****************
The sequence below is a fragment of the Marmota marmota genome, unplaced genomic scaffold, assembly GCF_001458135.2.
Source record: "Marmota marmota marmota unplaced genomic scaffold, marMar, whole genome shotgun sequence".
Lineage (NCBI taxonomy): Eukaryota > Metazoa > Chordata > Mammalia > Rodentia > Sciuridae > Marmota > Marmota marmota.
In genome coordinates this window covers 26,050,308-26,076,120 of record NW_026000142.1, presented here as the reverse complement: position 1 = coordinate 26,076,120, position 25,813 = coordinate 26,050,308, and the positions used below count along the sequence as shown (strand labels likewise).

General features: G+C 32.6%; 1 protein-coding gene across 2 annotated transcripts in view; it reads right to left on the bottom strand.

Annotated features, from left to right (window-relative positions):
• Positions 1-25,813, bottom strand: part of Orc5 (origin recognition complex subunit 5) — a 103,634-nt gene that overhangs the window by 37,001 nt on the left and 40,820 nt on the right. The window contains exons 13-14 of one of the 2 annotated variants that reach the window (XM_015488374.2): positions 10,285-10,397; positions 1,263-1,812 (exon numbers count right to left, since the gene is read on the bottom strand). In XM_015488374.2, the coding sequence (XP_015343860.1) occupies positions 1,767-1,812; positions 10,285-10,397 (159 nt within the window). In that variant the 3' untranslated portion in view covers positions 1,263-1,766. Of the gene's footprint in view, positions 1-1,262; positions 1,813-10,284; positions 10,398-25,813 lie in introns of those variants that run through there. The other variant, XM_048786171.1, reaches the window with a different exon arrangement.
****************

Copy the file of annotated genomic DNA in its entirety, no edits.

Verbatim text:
The sequence below is a fragment of the Marmota marmota genome, unplaced genomic scaffold, assembly GCF_001458135.2.
Source record: "Marmota marmota marmota unplaced genomic scaffold, marMar, whole genome shotgun sequence".
Lineage (NCBI taxonomy): Eukaryota > Metazoa > Chordata > Mammalia > Rodentia > Sciuridae > Marmota > Marmota marmota.
In genome coordinates this window covers 26,050,308-26,076,120 of record NW_026000142.1, presented here as the reverse complement: position 1 = coordinate 26,076,120, position 25,813 = coordinate 26,050,308, and the positions used below count along the sequence as shown (strand labels likewise).

General features: G+C 32.6%; 1 protein-coding gene across 2 annotated transcripts in view; it reads right to left on the bottom strand.

Annotated features, from left to right (window-relative positions):
• Positions 1-25,813, bottom strand: part of Orc5 (origin recognition complex subunit 5) — a 103,634-nt gene that overhangs the window by 37,001 nt on the left and 40,820 nt on the right. The window contains exons 13-14 of one of the 2 annotated variants that reach the window (XM_015488374.2): positions 10,285-10,397; positions 1,263-1,812 (exon numbers count right to left, since the gene is read on the bottom strand). In XM_015488374.2, the coding sequence (XP_015343860.1) occupies positions 1,767-1,812; positions 10,285-10,397 (159 nt within the window). In that variant the 3' untranslated portion in view covers positions 1,263-1,766. Of the gene's footprint in view, positions 1-1,262; positions 1,813-10,284; positions 10,398-25,813 lie in introns of those variants that run through there. The other variant, XM_048786171.1, reaches the window with a different exon arrangement.